In the past, the virtue of women's writing often lay in its divine spontaneity ... But it was also, and much more often, chattering and garrulous ... In future, granted time and books and a little space in the house for herself, literature will become for women, as for men, an art to be studied. Women's gift will be trained and strengthened. The novel will cease to be the dumping-ground for the personal emotions. It will become, more than at present, a work of art like any other, and its resources and its limitations will be explored.
Women made civilization impossible with all their charm all their silliness.
The possible: that window of the dream opening upon reality. Music expresses that which cannot be said and on which it is impossible to remain silent. (I.2.iv)
Surely it is moderate to say that the dish-washing for a family of five takes half an hour a day; with ten hours as a day’s work, it takes, therefore, half a million able bodied persons --- mostly women --- to do the dish-washing of the country. And note that this is most filthy and deadening and brutalizing work: that it is a cause of anemia, nervousness, ugliness, and ill-temper: of prostitution, suicide, and insanity; of drunken husbands and degenerate children --- for all of which things the community has naturally to pay. The Jungle
There is nothing like a coup de foudre and absorption in family responsibility for maturing the male and pulling his scattered wits together.
Albert Camus wrote that the only serious question is whether to kill yourself or not. Tom Robbins wrote that the only serious question is whether time has a beginning or an end. Camus clearly got up on the wrong side of the bed, and Robbins must have forgotten to set the alarm. There is only one serious question. And that question is: 'Who knows how to make love stay?'
Louisiana in September was like an obscene phone call from nature. The air--moist, sultry, secretive, and far from fresh--felt as if it were being exhaled into one's face. Sometimes it even sounded like heavy breathing. Honeysuckle, swamp flowers, magnolia, and the mystery smell of the river scented the atmosphere, amplifying the intrusion of organic sleaze. It was aphrodisiac and repressive, soft and violent at the same time. In New Orleans, in the French Quarter, miles from the barking lungs of alligators, the air maintained this quality of breath, although here it acquired a tinge of metallic halitosis, due to fumes expelled by tourist buses, trucks delivering Dixie beer, and, on Decatur Street, a mass-transit motor coach named Desire.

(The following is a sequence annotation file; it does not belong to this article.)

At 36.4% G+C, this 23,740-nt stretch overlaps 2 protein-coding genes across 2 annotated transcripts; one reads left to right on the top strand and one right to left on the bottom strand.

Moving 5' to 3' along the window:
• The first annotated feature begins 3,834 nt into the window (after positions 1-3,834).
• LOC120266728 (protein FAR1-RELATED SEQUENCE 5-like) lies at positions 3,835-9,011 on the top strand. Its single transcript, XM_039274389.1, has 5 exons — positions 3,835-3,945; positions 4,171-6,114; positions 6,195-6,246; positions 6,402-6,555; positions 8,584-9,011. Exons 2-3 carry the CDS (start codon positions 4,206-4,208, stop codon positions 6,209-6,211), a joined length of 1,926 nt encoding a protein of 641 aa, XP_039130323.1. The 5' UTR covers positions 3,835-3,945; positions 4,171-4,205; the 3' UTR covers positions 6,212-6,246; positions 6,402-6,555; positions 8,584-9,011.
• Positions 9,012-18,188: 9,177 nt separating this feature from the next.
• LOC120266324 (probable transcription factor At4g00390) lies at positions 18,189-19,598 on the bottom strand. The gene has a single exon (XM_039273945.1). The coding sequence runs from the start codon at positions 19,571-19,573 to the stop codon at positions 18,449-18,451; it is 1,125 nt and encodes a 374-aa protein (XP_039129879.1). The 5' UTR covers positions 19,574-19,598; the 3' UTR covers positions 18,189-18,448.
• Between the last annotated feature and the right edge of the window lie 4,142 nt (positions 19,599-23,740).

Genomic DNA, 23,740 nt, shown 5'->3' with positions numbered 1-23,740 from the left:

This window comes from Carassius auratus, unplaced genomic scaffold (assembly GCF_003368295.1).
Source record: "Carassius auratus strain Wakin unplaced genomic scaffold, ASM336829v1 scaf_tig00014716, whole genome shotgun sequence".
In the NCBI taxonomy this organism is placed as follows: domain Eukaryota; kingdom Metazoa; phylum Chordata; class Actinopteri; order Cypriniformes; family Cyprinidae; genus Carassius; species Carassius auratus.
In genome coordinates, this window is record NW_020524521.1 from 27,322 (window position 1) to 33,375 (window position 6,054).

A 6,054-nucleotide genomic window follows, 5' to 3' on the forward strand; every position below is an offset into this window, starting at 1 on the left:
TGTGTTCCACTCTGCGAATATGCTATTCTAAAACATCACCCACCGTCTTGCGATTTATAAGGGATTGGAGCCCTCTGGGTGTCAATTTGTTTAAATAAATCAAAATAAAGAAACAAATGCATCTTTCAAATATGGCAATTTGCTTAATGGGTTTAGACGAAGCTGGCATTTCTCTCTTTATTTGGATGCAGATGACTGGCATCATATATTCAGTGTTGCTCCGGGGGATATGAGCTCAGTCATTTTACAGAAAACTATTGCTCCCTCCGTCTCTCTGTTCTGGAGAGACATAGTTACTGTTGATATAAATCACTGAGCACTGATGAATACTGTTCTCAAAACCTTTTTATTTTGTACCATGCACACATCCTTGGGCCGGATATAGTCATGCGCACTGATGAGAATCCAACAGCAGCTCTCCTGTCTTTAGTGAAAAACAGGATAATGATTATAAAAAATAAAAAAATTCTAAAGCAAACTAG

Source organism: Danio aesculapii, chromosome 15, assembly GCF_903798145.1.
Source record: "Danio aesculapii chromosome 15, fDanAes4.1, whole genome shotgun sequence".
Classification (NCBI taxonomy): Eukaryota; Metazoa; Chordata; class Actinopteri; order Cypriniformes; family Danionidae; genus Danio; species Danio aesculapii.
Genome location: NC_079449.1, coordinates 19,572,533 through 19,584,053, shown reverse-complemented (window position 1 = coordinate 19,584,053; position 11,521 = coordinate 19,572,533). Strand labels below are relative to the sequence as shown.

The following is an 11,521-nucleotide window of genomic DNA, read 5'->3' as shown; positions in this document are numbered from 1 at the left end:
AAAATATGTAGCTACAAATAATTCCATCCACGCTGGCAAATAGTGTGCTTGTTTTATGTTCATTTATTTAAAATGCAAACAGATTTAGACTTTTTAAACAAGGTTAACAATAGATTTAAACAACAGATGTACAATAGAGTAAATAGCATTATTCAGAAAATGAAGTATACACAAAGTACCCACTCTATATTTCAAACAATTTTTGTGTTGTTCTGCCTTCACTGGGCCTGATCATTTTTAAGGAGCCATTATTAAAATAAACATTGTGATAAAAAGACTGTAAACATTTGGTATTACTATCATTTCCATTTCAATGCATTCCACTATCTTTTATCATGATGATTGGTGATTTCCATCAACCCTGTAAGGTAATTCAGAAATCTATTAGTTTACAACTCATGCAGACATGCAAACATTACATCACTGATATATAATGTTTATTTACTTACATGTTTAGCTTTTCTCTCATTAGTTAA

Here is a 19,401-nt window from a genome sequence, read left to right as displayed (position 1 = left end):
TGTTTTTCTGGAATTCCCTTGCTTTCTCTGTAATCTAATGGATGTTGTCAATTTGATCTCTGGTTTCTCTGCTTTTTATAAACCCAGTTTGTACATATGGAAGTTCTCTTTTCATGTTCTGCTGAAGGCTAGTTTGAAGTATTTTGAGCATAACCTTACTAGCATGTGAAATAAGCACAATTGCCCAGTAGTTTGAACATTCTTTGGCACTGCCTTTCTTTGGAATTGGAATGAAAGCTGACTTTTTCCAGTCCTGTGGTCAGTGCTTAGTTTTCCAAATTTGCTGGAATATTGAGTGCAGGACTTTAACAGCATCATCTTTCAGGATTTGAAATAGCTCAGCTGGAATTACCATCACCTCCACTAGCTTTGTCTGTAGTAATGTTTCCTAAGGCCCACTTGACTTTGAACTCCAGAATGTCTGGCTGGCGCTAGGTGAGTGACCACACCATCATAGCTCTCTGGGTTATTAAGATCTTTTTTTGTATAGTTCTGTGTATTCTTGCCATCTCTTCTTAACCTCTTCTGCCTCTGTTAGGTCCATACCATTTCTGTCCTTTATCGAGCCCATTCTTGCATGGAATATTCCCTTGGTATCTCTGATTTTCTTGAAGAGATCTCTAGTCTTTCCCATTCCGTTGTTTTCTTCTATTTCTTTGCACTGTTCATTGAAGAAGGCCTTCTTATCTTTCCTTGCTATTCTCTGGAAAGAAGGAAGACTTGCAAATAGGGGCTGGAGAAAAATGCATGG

But this same day must end that work the ides of March begun; and whether we shall meet again I know not. Therefore our everlasting farewell take: forever, and forever, farewell, Cassius! If we do meet again, why, we shall smile; if not, why, then, this parting was well made. Julius Caesar, Act v, Scene 1
Once annihilate the quackery of government, and the most homebred understanding might be strong enough to detect the artifices of the state juggler that would mislead him.
The lessons of their early youth regulated the conduct of their riper years.
Everyone makes their own path, and I must make mine. The Bhagavad Gita - and ancient Indian Yogic text - says that it is better to live your own destiny imperfectly than to live an imitation of somebody else's life perfectly. So now I have started living my own life. Imperfect and clumsy as it may look, it is resembling me now, thoroughly. It is mine.
Kiss me again, but don't let me see your eyes! I forgive what you have done to me. I love my murderer--but yours! How can I?
Give us what belongs to us in peace, and if you don't give it to us in peace, we will take it by force.
Man has bought brains, but all the millions in the world have failed to buy love. Man has subdued bodies, but all the power on earth has been unable to subdue love. Man has conquered whole nations, but all his armies could not conquer love. Man has chained and fettered the spirit, but he has been utterly helpless before love. Thus love has the magic power to make of a beggar a king.
Mankind has been punished long and heavily for having created its gods; nothing but pain and persecution have been man's lot since gods began.
I loved to take her hair down and she sat on the bed and kept very still, except suddenly she would dip down to kiss me while I was doing it, and I would take out the pins and lay them on the sheet and it would be loose and I would watch her while she kept very still and then take out the last two pins and it would all come down and she would drop her head and we would both be inside of it, and it was the feeling of inside a tent or behind a falls.
One thing about a pig, he thinks he's warm if his nose is warm. I saw a bunch of pigs one time that had frozen together in a rosette, each one's nose tucked under the rump of the one in front. We have a lot of pigs in politics.
Poetry is a very complex art.... It is an art of pure sound bound in through an art of arbitrary and conventional symbols.
Capitalism seems to have failed and is now stigmatized as greed. A reaction against individual excess is driving the world back to collective values. Fear of terror overrides rights; fear of slumps subverts free markets. Consumption levels and urbanization are simply unsustainable at recent rates in the face of environmental change. The throwaway society is headed for the trash heap. People who sense that modernity is ending proclaim a postmodern age.
To trust is good, not to trust is better.